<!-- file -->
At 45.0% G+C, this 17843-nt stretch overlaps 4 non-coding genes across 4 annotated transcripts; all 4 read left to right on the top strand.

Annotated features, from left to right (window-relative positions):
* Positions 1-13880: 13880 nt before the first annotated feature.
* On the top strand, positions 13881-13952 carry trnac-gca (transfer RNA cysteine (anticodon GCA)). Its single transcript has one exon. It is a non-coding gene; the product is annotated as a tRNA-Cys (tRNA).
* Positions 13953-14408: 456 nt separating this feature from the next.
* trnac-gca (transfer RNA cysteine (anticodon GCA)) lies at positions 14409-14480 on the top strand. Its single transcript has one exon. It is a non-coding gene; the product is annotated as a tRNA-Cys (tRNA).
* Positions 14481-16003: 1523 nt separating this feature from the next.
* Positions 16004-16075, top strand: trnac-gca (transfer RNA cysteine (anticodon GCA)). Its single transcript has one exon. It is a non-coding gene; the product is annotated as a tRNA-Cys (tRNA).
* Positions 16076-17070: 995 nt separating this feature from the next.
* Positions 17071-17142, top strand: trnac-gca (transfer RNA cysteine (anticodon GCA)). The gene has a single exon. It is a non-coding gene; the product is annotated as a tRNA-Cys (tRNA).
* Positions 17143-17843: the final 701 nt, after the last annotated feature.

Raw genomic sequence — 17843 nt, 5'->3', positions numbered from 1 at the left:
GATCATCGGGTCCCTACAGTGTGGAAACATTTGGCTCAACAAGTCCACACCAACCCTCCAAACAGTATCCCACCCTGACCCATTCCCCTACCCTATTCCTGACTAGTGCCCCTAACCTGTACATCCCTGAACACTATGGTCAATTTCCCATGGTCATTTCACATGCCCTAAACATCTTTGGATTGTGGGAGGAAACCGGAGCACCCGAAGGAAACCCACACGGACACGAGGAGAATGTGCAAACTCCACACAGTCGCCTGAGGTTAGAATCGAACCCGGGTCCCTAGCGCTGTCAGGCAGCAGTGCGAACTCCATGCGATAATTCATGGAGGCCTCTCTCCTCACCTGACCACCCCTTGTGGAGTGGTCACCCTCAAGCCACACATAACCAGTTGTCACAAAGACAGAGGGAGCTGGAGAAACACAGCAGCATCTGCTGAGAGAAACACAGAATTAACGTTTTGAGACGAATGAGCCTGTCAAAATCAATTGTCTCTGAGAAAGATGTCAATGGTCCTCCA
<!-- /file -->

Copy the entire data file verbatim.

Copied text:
At 45.0% G+C, this 17843-nt stretch overlaps 4 non-coding genes across 4 annotated transcripts; all 4 read left to right on the top strand.

Annotated features, from left to right (window-relative positions):
* Positions 1-13880: 13880 nt before the first annotated feature.
* On the top strand, positions 13881-13952 carry trnac-gca (transfer RNA cysteine (anticodon GCA)). Its single transcript has one exon. It is a non-coding gene; the product is annotated as a tRNA-Cys (tRNA).
* Positions 13953-14408: 456 nt separating this feature from the next.
* trnac-gca (transfer RNA cysteine (anticodon GCA)) lies at positions 14409-14480 on the top strand. Its single transcript has one exon. It is a non-coding gene; the product is annotated as a tRNA-Cys (tRNA).
* Positions 14481-16003: 1523 nt separating this feature from the next.
* Positions 16004-16075, top strand: trnac-gca (transfer RNA cysteine (anticodon GCA)). Its single transcript has one exon. It is a non-coding gene; the product is annotated as a tRNA-Cys (tRNA).
* Positions 16076-17070: 995 nt separating this feature from the next.
* Positions 17071-17142, top strand: trnac-gca (transfer RNA cysteine (anticodon GCA)). The gene has a single exon. It is a non-coding gene; the product is annotated as a tRNA-Cys (tRNA).
* Positions 17143-17843: the final 701 nt, after the last annotated feature.

Raw genomic sequence — 17843 nt, 5'->3', positions numbered from 1 at the left:
GATCATCGGGTCCCTACAGTGTGGAAACATTTGGCTCAACAAGTCCACACCAACCCTCCAAACAGTATCCCACCCTGACCCATTCCCCTACCCTATTCCTGACTAGTGCCCCTAACCTGTACATCCCTGAACACTATGGTCAATTTCCCATGGTCATTTCACATGCCCTAAACATCTTTGGATTGTGGGAGGAAACCGGAGCACCCGAAGGAAACCCACACGGACACGAGGAGAATGTGCAAACTCCACACAGTCGCCTGAGGTTAGAATCGAACCCGGGTCCCTAGCGCTGTCAGGCAGCAGTGCGAACTCCATGCGATAATTCATGGAGGCCTCTCTCCTCACCTGACCACCCCTTGTGGAGTGGTCACCCTCAAGCCACACATAACCAGTTGTCACAAAGACAGAGGGAGCTGGAGAAACACAGCAGCATCTGCTGAGAGAAACACAGAATTAACGTTTTGAGACGAATGAGCCTGTCAAAATCAATTGTCTCTGAGAAAGATGTCAATGGTCCTCCA